My Mother-in-law came for a visit last week. She mostly likes to help with my kids and hang with her daughter. She claims to like me too, but the way I see it, I am the low man on the totem pole when stacked up against my wife and kids, so I took that opportunity to sneak out for as many hunts as possible during her visit. While I was out hunting, I got the feeling that my wife took the opportunity to reinforce her feelings to her mother that hunting is usually a complete waste of time. Appalling. Simply appalling.
If Sam and I were ever going to shoot a deer together at his age, I knew we would need a pretty dumb deer to walk by. Maybe one like a yearling buck experiencing a surge of testosterone that clouded his ability to sense danger from the dynamic father and son duo perched above him. On the evening of November 7th, we had a meeting with just such a buck.
A lot has transpired since my last update, some of it even related to hunting. Each summer I enter each fall dreaming of hunting day in and day out until shooting Mr. Big. At this point in the season, I’d settle for being able to sleep long enough to dream. The arrival of Oliver Jacob Biebel late last week has derailed my hunting and sleeping schedule, but I’m not complaining.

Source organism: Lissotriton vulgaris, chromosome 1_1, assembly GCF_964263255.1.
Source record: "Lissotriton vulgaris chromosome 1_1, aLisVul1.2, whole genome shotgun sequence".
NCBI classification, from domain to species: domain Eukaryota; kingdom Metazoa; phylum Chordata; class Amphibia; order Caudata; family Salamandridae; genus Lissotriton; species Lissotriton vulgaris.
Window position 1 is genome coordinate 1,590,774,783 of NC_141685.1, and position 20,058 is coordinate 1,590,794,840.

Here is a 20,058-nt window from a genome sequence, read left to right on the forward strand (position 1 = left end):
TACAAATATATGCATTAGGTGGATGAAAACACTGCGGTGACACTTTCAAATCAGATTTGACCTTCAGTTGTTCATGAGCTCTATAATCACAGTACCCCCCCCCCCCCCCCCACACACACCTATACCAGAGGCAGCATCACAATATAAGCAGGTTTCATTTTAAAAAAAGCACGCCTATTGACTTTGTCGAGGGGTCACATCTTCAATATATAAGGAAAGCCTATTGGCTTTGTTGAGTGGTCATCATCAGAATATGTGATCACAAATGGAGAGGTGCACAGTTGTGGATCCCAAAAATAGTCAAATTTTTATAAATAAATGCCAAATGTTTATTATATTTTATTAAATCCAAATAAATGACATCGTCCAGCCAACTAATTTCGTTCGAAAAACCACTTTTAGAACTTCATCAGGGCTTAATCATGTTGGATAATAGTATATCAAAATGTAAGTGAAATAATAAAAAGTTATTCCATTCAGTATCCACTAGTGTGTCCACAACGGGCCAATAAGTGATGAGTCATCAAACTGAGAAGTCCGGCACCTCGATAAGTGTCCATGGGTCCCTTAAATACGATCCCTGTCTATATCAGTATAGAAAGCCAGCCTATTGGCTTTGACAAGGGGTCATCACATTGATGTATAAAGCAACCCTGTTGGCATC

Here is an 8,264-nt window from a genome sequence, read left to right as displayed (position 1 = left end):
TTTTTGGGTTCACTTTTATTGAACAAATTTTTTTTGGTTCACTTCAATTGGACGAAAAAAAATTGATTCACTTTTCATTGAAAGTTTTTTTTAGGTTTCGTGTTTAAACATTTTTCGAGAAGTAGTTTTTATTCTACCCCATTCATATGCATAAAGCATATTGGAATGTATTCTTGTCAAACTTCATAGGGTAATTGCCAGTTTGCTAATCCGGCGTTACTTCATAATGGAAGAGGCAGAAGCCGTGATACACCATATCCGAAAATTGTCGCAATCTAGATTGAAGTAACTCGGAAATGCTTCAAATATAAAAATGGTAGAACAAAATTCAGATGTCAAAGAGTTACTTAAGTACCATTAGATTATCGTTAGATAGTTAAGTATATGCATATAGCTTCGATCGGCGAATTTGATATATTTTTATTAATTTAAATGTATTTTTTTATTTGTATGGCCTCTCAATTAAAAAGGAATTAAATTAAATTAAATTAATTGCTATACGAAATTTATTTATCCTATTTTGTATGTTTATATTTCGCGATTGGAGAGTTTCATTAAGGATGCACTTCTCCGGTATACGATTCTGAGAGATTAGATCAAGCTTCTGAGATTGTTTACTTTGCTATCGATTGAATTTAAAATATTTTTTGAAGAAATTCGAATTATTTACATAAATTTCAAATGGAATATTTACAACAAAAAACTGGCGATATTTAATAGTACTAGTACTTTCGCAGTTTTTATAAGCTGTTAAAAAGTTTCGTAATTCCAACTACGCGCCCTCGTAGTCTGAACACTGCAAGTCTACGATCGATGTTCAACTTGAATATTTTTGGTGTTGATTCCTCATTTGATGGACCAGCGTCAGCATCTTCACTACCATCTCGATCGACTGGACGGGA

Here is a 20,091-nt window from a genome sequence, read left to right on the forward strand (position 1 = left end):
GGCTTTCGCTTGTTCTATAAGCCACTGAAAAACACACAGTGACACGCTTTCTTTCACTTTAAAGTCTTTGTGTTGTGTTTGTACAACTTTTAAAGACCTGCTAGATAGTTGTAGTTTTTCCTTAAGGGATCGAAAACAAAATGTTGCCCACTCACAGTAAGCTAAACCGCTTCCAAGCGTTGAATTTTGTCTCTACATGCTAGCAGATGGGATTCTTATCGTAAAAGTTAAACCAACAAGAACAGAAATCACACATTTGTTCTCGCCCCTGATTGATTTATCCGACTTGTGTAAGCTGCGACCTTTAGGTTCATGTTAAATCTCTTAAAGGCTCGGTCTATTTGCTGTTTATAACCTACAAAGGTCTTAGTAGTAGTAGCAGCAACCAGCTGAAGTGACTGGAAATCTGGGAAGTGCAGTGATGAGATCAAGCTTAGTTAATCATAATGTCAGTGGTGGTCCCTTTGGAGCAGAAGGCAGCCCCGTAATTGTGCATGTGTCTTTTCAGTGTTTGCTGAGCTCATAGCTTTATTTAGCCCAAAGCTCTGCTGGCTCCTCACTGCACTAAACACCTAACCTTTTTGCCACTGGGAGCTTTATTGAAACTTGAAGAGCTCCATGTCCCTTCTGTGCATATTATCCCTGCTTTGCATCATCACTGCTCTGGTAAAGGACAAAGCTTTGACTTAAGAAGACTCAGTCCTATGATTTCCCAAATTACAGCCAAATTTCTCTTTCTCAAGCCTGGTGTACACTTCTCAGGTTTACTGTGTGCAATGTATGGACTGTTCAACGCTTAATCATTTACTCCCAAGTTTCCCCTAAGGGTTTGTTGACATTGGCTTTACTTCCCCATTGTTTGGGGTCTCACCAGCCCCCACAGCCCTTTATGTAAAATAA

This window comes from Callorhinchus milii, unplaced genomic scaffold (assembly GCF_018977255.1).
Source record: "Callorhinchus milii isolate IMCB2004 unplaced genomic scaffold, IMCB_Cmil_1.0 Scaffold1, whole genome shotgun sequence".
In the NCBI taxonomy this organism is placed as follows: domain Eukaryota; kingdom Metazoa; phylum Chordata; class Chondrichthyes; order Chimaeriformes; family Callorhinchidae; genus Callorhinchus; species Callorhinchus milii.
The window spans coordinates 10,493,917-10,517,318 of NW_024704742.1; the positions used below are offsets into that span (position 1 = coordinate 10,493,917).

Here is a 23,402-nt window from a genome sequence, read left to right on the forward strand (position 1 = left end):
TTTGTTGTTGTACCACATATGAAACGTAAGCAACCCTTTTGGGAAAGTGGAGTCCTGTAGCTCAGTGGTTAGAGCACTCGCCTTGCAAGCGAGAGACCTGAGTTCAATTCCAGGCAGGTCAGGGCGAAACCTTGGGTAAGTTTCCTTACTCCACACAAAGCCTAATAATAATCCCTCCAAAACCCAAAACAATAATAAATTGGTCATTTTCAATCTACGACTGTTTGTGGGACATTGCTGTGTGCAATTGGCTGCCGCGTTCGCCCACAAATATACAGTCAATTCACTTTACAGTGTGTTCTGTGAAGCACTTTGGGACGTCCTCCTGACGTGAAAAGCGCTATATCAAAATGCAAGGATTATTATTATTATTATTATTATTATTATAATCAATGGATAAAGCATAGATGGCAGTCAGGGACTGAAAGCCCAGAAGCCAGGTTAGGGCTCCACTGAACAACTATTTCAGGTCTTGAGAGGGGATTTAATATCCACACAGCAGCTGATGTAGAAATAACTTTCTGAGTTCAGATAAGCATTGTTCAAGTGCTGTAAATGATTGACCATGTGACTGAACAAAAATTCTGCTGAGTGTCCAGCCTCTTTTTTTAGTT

My increase in concern over how much time I’ll have to hunt this fall is inversely related to the decrease in time until Baby Biebel arrives. My concern hit an all-time high this past weekend when I made my first scouting trip of the season. It’s hard to adequately describe the feelings of anticipation that I feel when standing over a pile of deer poop in an acorn infested stand of oaks. Knowing Mr. Big roams through this area, even if at night, is enough to get my heart rate up. That, and the mile-long hike to get there.
I’ve often thought that, despite the hard work, hosting a hunting show would be fun. Obviously, the show would be immensely popular and leave a lasting, positive impact on viewers. It would combine the sexiness of a Mariah Carey music video to attract the shallow minded viewers, but also bring the intensity found in a Bob Ross “The Joy of Painting” episode for those who desire the many qualities Ms. Carey lacks. That big buck in the first episode won’t be standing behind a half dead tree, it’ll be behind a “scantily clad, happy little hemlock.” See what a mean? That’s television gold if I do say so myself.